Many months ago I attended a fitness conference where all the self proclaimed gurus in the fitness industry performed their newest top tier workouts for other elite athletes to take back to perform for their own clients. These uber athletes were balancing so many things on a BOSU they made the performers in cirque du soleil look clumsy.
What a show!…Until one of them lost balance and broke their ankle. Then all bets were off. I found myself quietly paying tribute to Jane Fonda. Jane. One of the most famous fitness icons. Like Madonna did for pop culture and fishnets, Jane did for basic leg lifts. That woman had it right on.
Why do we feel the need to reinvent the wheel? Or in this case the medicine ball? There is no reason to balance standing on your head blindfolded while juggling 3 BOSU balls on your toes. Back to basics. Jane Fonda. Her simple aerobics and easy to follow routines actually worked. Why do we assume they are no longer effective?
Consider this: The same simple workouts that have been around forever actually do work. What if we dropped the intricate equipment and balancing act and did- gasp! dare I say it?: – Basic aerobics and calisthenics??? You can get MORE THAN an effective workout by just going for a run or doing some squats, push ups and sit ups. ( Or take a yoga class or Pilates even though they are soooooo 2005. ) Or try Plyometrics, which have been around since the Ancient Greeks obsessed over their bodies.
Remember Gilad? Another original back to basics fitness icon who made exercise TV popular. This Israeli born hunk made housewives feel like they were right there along with him and his solid gold dancer look alike crew doing aerobics in thong leotards on the beaches of Hawaii. Love how he always put his “Imma” right in front of the camera to encourage the over 50 crowd. He was another fitness pioneer who had it right. Simple easy to follow moves set to music and a glorious background. Very motivating and VERY effective.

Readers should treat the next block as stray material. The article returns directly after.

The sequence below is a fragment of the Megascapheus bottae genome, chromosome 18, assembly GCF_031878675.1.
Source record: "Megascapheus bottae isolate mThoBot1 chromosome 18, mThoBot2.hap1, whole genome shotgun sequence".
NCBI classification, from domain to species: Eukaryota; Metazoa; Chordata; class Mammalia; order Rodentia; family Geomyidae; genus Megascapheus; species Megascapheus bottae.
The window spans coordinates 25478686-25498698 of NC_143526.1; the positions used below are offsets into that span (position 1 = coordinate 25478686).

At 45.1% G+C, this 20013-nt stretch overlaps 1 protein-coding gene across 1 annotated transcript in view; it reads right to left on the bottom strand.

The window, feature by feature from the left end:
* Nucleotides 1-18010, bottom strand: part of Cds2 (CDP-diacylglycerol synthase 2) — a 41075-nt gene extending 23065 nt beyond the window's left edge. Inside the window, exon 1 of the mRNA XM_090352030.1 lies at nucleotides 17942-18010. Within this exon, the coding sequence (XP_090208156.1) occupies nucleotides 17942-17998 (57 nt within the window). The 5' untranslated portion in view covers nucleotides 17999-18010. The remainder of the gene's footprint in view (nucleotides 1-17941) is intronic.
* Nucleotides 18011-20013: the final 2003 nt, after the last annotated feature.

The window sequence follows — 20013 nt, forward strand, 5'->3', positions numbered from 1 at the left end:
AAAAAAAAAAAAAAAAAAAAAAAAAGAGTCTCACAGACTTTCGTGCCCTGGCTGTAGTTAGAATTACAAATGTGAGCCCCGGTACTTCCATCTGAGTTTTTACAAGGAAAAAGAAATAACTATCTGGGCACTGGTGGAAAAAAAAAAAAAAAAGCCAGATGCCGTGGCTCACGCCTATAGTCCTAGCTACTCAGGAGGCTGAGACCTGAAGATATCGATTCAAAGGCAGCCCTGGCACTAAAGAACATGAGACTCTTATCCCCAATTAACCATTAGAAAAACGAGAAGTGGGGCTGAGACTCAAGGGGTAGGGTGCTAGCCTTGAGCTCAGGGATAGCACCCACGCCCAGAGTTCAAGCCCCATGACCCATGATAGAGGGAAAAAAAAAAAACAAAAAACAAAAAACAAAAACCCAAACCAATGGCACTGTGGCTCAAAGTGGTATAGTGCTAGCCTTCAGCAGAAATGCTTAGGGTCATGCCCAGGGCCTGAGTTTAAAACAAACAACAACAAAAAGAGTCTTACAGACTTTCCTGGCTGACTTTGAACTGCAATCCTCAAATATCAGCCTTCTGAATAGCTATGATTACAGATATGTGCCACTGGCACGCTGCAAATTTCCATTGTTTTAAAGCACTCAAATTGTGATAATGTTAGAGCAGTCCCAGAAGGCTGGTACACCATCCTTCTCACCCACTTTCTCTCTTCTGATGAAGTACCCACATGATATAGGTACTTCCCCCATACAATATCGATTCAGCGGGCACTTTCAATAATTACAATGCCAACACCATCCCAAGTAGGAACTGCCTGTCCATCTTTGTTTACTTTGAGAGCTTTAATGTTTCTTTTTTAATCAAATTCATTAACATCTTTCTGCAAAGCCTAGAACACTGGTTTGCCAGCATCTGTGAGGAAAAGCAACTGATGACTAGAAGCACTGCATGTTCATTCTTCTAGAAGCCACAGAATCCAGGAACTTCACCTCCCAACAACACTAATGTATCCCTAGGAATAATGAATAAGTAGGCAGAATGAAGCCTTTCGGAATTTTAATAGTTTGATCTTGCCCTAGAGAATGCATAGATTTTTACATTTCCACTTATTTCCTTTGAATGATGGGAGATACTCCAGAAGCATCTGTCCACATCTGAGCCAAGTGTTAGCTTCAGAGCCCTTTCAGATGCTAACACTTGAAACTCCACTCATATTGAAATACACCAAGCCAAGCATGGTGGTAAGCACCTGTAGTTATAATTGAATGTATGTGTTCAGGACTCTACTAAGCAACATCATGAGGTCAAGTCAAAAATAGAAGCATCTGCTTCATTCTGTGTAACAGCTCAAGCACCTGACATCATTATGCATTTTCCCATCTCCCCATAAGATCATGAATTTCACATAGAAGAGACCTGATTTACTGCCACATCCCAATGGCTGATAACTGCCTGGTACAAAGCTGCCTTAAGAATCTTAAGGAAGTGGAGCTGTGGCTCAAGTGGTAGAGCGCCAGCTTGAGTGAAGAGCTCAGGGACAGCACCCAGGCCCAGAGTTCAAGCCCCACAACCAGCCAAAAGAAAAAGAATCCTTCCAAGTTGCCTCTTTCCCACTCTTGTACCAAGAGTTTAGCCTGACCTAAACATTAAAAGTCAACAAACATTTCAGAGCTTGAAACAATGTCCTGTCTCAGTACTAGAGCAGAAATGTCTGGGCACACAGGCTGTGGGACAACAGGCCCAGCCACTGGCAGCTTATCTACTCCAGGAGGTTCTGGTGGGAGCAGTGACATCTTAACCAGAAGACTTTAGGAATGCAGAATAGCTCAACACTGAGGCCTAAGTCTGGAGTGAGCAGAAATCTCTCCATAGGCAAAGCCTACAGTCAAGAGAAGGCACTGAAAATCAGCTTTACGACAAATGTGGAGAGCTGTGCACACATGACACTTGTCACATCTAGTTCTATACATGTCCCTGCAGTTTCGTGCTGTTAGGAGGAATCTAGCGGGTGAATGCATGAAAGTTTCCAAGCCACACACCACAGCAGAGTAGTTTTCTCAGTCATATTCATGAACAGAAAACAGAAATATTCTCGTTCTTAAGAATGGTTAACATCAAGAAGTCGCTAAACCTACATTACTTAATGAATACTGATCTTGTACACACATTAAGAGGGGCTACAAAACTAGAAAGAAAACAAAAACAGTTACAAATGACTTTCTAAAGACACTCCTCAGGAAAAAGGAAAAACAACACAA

Over the holidays the gyms were packed and as I squeezed my way into the back of a group exercise class I took a look around and noticed that there were people of all shapes, sizes and ages. Once the class began I could not help laughing to myself at how ridiculous this instructor was. Her frenetic and fast pace made the very difficult moves even more strenuous. I consider myself in pretty good shape and yet I felt exhausted from the demanding performance she commanded. Her hyperactive pace and extreme movements were so perplexing and confusing that I did not feel “challenged” but rather, annoyed. I had to walk out, but not before I overheard a woman say she hurt herself. These trainers seemed to have sold their clients on the elaborate new moves (perhaps the very same maneuvers they picked up at a fitness conference) when their clients clearly could not perform them. Her class was packed and yet it seemed as though very few people actually had the basics down first before attempting to try these onerous moves.
People often like gimmicks when they don’t even know the basics.
This back to basics rule can be applied to trading. It seems like every trading firm believes they have some special secret sauce or proprietary analytics that provides them with a competitive edge in the market. I’m not referring to the high frequency trading type category as those strategies have more to do with access than to creative analysis.
I am speaking of the average trader or fund.
I am well aware of the prop funds that are closing. Yes, the game is changing and certain strategies no longer work consistently or even at all but there are many other action plans that continue to work well. You don’t have to rewrite the playbook or create some magical formulas to excel at this game. In fact, basic technical setups have worked almost magically this year for both short term and longer term trading.
For instance, there was a set up for a long entry in late August around 1040 in the S&P 500. There was another long entry from a breakout at 1130 from a classic head and shoulders reversal pattern. The rally has been halted around the 61.8% retracement from the all time high in the S&P from 1576 to March 2009 lows of 660 which should have been a sign to be more cautious on the long side or possibly move toward the short side. This information is basic technical analysis and you don’t need proprietary algorithms to spot them. The key is to learn the elemental principals of trading and keep up to date with them on a daily basis and that will keep you in trading shape.
Similarly, you don’t need to rely on some new age workout program to get you in great physical shape when the basics work even better and less likely to cause injury.
Disclaimer: Trading and investing can result in loss of capital. The above is not a solicitation to buy or sell securities and should be used solely for educational purposes.